Thursday, 11 October 2012
Whilst we are immersed in our own struggles for better access to services for sexual assault and family violence victims, it is important to maintain a sense that we have come a long way even if there is a long way to go. Some fights have been won. No one argues children should not be educated.
Sunday, 7 October 2012
SECASA is 35 years old. Although we often think that there are not enough services for victims of sexual assault it is important to appreciate how far we have all travelled in the sexual assault field. When SECASA started in the Queen Vic Hospital in 1977 the only assistance for victims of a recent sexual assault was a medical in the Russell Street Police Station with the Police Surgeon Peter Bush. Later when he moved to the Queen Vic to provide medicals there was a social worker available to assist victims. Slowly the service grew and other services started to operate. Children were provided with counselling, victims of childhood sexual assault and men were provided with specific counselling. Slowly the field grew until there are now 16 CASAs with over 200 staff and a statewide budget of over $18 million.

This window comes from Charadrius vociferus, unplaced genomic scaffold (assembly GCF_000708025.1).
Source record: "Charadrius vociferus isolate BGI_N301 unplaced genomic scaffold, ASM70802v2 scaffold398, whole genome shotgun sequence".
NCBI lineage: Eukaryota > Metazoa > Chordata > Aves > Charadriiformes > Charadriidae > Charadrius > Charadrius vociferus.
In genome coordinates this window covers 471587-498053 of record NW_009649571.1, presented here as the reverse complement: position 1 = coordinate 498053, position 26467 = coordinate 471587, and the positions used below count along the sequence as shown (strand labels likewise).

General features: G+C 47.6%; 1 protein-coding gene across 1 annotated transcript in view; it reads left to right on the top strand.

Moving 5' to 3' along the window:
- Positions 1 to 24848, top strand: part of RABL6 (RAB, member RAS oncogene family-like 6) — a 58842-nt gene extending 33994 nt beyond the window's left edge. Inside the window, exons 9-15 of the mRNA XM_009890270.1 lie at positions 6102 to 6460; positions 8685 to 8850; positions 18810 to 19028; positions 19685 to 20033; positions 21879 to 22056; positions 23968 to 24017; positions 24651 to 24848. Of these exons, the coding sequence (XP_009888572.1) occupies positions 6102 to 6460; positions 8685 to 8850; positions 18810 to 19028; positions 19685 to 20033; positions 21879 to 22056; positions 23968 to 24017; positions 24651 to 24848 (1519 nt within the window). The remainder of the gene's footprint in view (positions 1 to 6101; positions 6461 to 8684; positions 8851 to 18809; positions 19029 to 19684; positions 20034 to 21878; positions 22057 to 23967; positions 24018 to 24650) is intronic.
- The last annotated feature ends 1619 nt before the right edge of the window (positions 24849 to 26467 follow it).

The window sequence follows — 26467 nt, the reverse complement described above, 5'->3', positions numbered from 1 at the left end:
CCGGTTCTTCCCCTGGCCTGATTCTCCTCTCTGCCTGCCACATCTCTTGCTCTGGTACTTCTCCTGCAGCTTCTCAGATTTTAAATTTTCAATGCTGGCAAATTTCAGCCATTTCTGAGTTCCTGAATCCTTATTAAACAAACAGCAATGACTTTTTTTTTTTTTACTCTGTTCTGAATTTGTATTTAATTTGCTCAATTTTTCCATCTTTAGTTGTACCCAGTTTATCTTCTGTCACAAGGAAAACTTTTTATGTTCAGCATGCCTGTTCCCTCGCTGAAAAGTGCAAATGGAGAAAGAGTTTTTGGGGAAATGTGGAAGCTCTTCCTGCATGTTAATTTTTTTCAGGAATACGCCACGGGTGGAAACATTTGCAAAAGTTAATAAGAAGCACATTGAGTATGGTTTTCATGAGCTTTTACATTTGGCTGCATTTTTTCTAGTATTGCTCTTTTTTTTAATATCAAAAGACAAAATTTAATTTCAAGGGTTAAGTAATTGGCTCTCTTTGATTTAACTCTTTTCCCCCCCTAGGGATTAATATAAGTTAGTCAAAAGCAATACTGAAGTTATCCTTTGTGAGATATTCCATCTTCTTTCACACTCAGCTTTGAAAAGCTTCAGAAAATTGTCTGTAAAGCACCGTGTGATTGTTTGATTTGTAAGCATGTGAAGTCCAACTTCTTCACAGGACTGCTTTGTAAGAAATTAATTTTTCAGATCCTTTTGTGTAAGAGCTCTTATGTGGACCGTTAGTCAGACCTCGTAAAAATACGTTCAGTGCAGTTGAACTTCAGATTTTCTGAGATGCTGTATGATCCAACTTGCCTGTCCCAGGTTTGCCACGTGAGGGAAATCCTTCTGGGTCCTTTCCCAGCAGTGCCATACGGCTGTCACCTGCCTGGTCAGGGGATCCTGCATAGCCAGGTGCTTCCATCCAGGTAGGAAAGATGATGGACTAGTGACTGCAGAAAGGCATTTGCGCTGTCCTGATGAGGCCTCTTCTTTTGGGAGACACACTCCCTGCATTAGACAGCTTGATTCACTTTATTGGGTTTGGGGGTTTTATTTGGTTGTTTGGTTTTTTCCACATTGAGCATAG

Tuesday, 2 October 2012
It was clear following Jill Meagher's murder that a number of women had had threatening experiences on the streets in the area where Jill was abducted. Most of these women had not reported or tried to report to the Police. New South Wales and Queensland have on line anonymous reporting which enables the Police to gather information about areas where women are being assaulted or harassed when the victims do not want to report to the Police but are willing to go on line.